In an event held in the occasion of Human Rights Day

In response to the questions of the attendees, Radhya Al-Mutawakel, Chairperson of Mwatana, said that the least Yemen deserves is an international criminal accountability mechanism, a mechanism capable of collecting and preserving evidence..

Wednesday, December 7, 2022
In an event held in the occasion of Human Rights Day

Human Rights Defenders: Accountability for violations in Yemen is a must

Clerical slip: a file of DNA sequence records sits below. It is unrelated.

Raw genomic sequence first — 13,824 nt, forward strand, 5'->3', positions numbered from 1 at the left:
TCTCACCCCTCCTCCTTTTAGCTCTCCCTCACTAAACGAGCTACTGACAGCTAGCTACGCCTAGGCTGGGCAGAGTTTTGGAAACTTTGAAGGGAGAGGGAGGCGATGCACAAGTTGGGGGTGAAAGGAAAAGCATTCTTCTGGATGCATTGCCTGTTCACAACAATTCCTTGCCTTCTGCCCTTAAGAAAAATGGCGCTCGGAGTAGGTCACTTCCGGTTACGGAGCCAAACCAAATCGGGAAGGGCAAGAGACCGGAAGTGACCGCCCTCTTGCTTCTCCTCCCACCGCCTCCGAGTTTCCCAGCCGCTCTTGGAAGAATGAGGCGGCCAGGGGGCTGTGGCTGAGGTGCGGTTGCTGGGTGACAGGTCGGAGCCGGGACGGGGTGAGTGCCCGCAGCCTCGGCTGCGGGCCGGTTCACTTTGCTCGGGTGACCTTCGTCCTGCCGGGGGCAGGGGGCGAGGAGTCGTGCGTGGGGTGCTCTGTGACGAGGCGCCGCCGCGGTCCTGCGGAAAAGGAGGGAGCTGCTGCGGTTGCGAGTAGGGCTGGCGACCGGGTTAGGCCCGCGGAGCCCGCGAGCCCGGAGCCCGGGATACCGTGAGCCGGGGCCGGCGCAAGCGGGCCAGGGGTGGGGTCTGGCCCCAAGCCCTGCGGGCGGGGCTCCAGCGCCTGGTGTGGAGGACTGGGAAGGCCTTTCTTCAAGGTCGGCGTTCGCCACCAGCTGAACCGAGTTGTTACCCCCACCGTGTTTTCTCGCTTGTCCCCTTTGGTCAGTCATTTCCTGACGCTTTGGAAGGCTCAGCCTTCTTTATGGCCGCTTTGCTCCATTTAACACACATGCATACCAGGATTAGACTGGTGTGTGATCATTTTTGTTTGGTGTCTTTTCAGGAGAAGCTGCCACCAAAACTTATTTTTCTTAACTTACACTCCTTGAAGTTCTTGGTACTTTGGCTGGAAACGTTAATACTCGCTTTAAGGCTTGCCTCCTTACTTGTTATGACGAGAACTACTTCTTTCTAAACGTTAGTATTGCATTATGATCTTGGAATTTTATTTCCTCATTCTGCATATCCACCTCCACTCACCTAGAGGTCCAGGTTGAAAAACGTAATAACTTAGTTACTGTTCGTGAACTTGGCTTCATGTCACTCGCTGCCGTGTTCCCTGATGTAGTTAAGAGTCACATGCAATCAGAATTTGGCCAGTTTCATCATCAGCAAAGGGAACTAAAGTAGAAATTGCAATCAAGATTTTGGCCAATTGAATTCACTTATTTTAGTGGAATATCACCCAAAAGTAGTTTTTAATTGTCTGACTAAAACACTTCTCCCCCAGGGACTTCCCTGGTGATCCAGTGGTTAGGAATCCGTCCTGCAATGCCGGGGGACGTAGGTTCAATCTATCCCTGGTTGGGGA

December 8,2022In conjunction with Human Rights Day, Mwatana for Human Rights organized today a discussion event on the human rights situation in Yemen in which Dutch Ambassador to Yemen Peter Derek Hoff, representatives of human rights organizations, and Yemen-based human rights defenders participated online via Zoom platform.The event was facilitated by Osamah Al-Faqih, Advocacy Director of Mwatana, who introduced the attendees. He then gave an overview of what Mwatana does in this field and of the general human rights situation in Yemen. In the event, Osama pointed out the importance of discussing the issue of enforced disappearance and arbitrary detentions in order to increase advocacy in this field.Radhya Al-Mutawakel, Chairperson of Mwatana for Human Rights, opened the event by saying that Mwatana's celebration of Human Rights Day is an affirmation of Yemen's connection to the world and of the universality of human rights that should not be enjoyed by only certain communities. She also said that Mwatana chose the issue of arbitrary detentions, enforced disappearances and torture as the focus of this event. They are patterns of violations in which all parties to the conflict in Yemen are equal. She also thanked the Dutch ambassador and the Dutch embassy for supporting Mwatana to be able to provide legal support to the victims of such violations in Yemen and to contribute to making a positive impact on the lives of many of them. In the end, Radhya Al-Mutawakel confirmed that there are other local individuals and organizations that contribute to the same end, and congratulated the lawyer, Afra Al-Hariri, for obtaining a "Not Guilty" verdict for the journalist Hala Badawi in Hadramout.For his part, Dutch Ambassador Peter Derek Hoff spoke about the role of the Dutch government in supporting peace projects and legal accountability for all perpetrators of human rights crimes in Yemen, in which all parties to the conflict in Yemen have been implicated.He expressed his discontent of the failure of the continuation of the humanitarian truce, "which should have reached a permanent political settlement had it not been for the Houthis' stubbornness that prevented that," he said. Peter pointed out that the issue of supporting human rights and women's rights in Yemen is part of the Dutch government's policy linked to its global policy.He expressed disappointment of not renewing the mandate of the United Nations Group of Eminent Experts on Yemen, which played a significant role in terms of documenting human rights violations and presenting them to the Security Council.Peter stressed the need to establish a mechanism of legal accountability to hold all parties involved in human rights violations in Yemen accountable, in order to ensure that no other crimes are committed in the future.Peter also expressed his deep gratitude to all human rights defenders in Yemen who have been making great efforts for years under a difficult humanitarian and security situation.For her part, Banyan Jamal, Director of the Legal Support Unit at Mwatana for Human Rights, spoke about the role of the Legal Support Unit in dealing with cases of its concern. She explained the used work mechanism, in terms of monitoring and documentation, through field visits, ensuring the validity of all information, submitting the needed reports, and providing the necessary legal support by the lawyers of the organization.Lawyer Etab Mohammad, a member of Mwatana's legal support team in Hadramout governorate, presented some of the challenges and obstacles facing lawyers in the field, citing the case of journalist Hala Badawi, who was acquitted of all charges against her earlier yesterday. She presented some of the threats and harassment she was subjected to due to her follow-up on this case. Lawyer Nawal Al-Hilali, from Taiz, presented some of the difficulties and challenges she faces as a lawyer during her work in providing legal support to victims.On the other hand, Hussam Al-Aryani, a lawyer at Mwatana, said that since the beginning of 2022, the Legal Support Unit of Mwatana has contributed to the release of 370 victims in 18 governorates, out of 500 cases of arbitrary detention documented by Mwatana. The organization documented that 76 of these victims were tortured. He also said that the organization's lawyers continue to provide legal support for more than 400 cases.Al-Eryani explained a number of obstacles and threats that the lawyers face while performing their work, including the difficulty of traveling between cities, their being stopped by the military checkpoints personnel and preventing them from continuing their way, the difficulty of visiting places of detention - especially of military sites subject to shelling - the officials' refusal of demands to release detainees, and the fear of some of the victims' relatives of the violating parties.Najla’a Fadel, representative of the Abductees' Mothers Association, also spoke about the Association's role in pursuing cases of arbitrary detentions. She said that the Association listened to hundreds of detainees who were subjected to many violations and physical and psychological torture, and that the Association documented the killing of more than 80 detainees in places of detention. She pointed out that the Association has sought and continues to seek bringing anyone involved in arbitrary arrests against any person to legal accountability in order to stop these serious violations.The representative of Musaala for Human Rights, Salem Bin Jalal from Ma'rib, also spoke about the role of human rights organizations in documenting human rights violations and working to demand that perpetrators are held accountable and violations are reduced.Nasser Al-Khulaifi, from the Dameer Organization for Rights and Freedoms in Shabwa governorate, reviewed the human rights and humanitarian situation in Shabwa and how the intermittent wars have contributed to an increase in cases of various violations. He stressed the need to establish an international mechanism to investigate allegations of human rights violations and hold local and international parties involved in human rights crimes in Yemen accountable.In response to the questions of the attendees, Radhya Al-Mutawakel, Chairperson of Mwatana, said that the least Yemen deserves is an international criminal accountability mechanism, a mechanism capable of collecting and preserving evidence. She affirmed the determination of Mwatana and its partners to move forward in this direction, hoping that the international community will not let Yemen down again at the session of the Human Rights Council next March.The event ended with the song “Lovers of the Day”, which was produced by Mwatana, with special permission from the late poet Abdulaziz Al-Maqaleh.